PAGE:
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Thank you gentlemen for making your observations clearer. Of course a lot of what we write is subjective, occasionally sweeping and frequently generalist, however making those observations add to the debate and are one individuals take on the situation.

Of course anything we write is not based in fact unless we have those facts to hand. I personally believe Stephen has made a lot of pertinent observations which as I stated have brought things mentioned on this thread together. If any of his observations turn out to be wrong then...Cest la vie.

Until we get a clearer indication of what is happening at Hornby people will continue to speculate.

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An excellent set of points, Stephen; the only that really jumped out at me was:

 

Hornby don’t seem to recognise that most of their customers are serious and demanding adult modellers who create fantastic layouts and are not Mum and Dad buying a train set for their child.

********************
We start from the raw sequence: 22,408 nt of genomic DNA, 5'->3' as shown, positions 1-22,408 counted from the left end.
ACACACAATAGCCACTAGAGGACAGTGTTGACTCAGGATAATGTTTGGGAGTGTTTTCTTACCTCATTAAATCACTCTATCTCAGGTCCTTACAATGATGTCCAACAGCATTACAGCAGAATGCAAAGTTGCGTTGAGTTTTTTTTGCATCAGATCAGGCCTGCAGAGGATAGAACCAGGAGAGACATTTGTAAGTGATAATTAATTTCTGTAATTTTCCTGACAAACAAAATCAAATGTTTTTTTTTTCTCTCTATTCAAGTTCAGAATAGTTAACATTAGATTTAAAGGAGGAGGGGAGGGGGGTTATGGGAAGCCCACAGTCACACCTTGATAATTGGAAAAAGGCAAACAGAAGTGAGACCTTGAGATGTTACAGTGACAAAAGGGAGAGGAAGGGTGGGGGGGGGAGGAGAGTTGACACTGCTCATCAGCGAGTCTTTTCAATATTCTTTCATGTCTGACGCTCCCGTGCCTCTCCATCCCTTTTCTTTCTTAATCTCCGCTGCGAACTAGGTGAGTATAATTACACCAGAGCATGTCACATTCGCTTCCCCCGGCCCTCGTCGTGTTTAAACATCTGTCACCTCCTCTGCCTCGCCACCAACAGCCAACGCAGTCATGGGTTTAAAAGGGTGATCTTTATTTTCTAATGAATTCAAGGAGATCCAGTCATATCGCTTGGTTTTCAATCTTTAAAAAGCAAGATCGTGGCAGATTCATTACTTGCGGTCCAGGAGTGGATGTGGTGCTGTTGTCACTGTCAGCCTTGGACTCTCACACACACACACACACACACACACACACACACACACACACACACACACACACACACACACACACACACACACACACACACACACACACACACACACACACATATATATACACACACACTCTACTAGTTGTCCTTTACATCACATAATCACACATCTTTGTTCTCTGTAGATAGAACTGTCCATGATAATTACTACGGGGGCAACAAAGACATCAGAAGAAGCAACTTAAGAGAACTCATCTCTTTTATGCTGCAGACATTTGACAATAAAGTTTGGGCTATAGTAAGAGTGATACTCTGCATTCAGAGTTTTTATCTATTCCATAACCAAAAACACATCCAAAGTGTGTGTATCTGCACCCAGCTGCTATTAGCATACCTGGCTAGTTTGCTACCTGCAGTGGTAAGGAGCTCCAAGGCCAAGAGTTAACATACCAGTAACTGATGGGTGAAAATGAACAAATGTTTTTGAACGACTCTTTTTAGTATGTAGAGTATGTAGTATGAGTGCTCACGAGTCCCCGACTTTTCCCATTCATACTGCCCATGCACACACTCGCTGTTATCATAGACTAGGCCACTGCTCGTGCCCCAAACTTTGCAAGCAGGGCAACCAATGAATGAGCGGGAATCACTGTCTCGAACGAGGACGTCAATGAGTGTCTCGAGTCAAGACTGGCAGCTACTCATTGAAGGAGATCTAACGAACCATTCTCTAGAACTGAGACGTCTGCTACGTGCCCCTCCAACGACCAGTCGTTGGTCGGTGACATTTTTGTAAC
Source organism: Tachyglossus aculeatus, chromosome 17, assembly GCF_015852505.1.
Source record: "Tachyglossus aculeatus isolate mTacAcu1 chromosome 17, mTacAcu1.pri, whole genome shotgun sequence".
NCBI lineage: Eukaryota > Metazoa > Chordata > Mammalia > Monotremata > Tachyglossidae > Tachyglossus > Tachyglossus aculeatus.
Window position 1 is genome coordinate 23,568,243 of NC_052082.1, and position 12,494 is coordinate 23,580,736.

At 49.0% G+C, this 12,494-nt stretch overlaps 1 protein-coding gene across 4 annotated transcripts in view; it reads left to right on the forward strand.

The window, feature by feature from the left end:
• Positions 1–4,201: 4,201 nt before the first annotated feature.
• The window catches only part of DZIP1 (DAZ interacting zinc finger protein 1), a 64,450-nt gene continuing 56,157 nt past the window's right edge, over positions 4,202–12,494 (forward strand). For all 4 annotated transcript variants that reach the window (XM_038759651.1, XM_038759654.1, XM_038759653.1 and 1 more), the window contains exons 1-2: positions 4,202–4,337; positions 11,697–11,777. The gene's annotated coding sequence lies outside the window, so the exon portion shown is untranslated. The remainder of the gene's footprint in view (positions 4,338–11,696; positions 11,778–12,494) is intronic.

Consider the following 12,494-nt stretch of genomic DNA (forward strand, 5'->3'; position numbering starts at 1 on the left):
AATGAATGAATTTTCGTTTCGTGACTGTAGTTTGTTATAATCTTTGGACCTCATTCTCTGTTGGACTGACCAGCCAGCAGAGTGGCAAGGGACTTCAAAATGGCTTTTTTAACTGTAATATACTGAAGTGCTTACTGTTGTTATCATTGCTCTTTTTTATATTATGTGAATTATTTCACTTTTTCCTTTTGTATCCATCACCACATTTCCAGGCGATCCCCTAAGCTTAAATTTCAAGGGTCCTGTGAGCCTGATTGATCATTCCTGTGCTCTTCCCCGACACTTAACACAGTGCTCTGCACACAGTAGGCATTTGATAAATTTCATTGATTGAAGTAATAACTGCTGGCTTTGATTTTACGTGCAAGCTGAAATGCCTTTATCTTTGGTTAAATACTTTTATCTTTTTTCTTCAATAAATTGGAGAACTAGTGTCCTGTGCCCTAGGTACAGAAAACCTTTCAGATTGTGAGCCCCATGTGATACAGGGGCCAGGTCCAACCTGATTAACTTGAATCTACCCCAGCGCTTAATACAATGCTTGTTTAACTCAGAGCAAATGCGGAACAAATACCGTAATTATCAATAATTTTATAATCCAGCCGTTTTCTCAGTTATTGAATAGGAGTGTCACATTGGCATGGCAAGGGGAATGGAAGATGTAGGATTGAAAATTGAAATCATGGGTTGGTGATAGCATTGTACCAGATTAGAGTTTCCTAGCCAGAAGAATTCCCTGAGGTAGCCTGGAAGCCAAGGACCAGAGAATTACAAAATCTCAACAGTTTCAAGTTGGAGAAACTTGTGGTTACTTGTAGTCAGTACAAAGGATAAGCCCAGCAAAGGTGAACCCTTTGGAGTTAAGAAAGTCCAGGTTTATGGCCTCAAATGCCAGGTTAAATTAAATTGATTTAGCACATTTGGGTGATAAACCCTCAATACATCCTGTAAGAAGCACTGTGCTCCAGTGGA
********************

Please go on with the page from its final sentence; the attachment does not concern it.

Try spending a few weeks in the average model shop, and I think that perception would broaden. Many Hornby customers are undemanding on accuracy, very demanding on price, and sometimes frightened about the delicacy of the detail. (Bent valve gear and rods tend to be the number one problem on return visits - "The dog got hold of my West Country and dropped it on the floor...") Children dragging their parents in for an extra coach or wagon or bits of track remain key customers, and the Christmas trainset market remains an important one.